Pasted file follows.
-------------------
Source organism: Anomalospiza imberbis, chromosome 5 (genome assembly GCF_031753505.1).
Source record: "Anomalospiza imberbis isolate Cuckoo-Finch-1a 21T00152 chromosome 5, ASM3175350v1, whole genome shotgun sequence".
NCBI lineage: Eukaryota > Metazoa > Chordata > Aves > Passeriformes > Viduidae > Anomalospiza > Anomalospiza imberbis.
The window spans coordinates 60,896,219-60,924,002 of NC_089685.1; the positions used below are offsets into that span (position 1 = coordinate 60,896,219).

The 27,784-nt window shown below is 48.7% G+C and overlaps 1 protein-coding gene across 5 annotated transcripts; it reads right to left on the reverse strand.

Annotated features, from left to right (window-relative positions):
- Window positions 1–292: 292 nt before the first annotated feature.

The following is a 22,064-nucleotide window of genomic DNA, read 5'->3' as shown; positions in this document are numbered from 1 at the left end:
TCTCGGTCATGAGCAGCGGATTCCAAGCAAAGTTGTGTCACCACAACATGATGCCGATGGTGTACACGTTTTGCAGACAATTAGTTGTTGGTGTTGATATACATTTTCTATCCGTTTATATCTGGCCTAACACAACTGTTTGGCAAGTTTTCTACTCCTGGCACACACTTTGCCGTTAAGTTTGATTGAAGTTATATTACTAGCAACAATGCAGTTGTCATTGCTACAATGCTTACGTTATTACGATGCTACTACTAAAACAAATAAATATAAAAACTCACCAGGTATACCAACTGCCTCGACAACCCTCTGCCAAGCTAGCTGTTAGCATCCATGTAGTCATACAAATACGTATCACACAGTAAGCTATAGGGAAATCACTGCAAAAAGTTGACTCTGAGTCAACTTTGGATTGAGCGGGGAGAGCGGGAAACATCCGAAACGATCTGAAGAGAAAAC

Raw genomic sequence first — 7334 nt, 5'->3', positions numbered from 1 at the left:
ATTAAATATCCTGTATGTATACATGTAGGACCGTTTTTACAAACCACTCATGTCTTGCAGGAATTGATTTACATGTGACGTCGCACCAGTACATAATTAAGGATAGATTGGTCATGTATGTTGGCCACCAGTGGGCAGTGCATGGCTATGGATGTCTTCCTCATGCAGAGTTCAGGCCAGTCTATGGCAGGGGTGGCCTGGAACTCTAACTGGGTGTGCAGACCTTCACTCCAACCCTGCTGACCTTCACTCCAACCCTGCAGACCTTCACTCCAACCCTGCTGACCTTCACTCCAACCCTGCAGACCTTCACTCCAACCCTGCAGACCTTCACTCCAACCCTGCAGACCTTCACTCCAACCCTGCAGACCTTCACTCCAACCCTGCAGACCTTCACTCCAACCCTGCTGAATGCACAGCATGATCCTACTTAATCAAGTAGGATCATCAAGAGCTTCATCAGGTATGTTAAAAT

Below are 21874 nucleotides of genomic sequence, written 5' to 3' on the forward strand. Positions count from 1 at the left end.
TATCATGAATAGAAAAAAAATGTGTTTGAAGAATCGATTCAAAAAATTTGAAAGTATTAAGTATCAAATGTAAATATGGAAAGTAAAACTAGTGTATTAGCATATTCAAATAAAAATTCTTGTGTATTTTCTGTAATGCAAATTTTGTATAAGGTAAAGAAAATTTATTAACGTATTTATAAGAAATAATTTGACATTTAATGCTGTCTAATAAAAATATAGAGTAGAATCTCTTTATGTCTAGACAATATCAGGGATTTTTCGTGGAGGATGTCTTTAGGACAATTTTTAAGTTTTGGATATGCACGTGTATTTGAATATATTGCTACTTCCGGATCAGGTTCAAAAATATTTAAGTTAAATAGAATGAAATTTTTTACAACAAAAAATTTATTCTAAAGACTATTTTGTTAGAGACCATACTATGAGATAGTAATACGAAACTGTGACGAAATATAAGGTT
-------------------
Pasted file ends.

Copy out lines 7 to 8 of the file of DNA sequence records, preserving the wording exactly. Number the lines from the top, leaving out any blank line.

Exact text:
- Window positions 1–292: 292 nt before the first annotated feature.

The following is a 22,064-nucleotide window of genomic DNA, read 5'->3' as shown; positions in this document are numbered from 1 at the left end: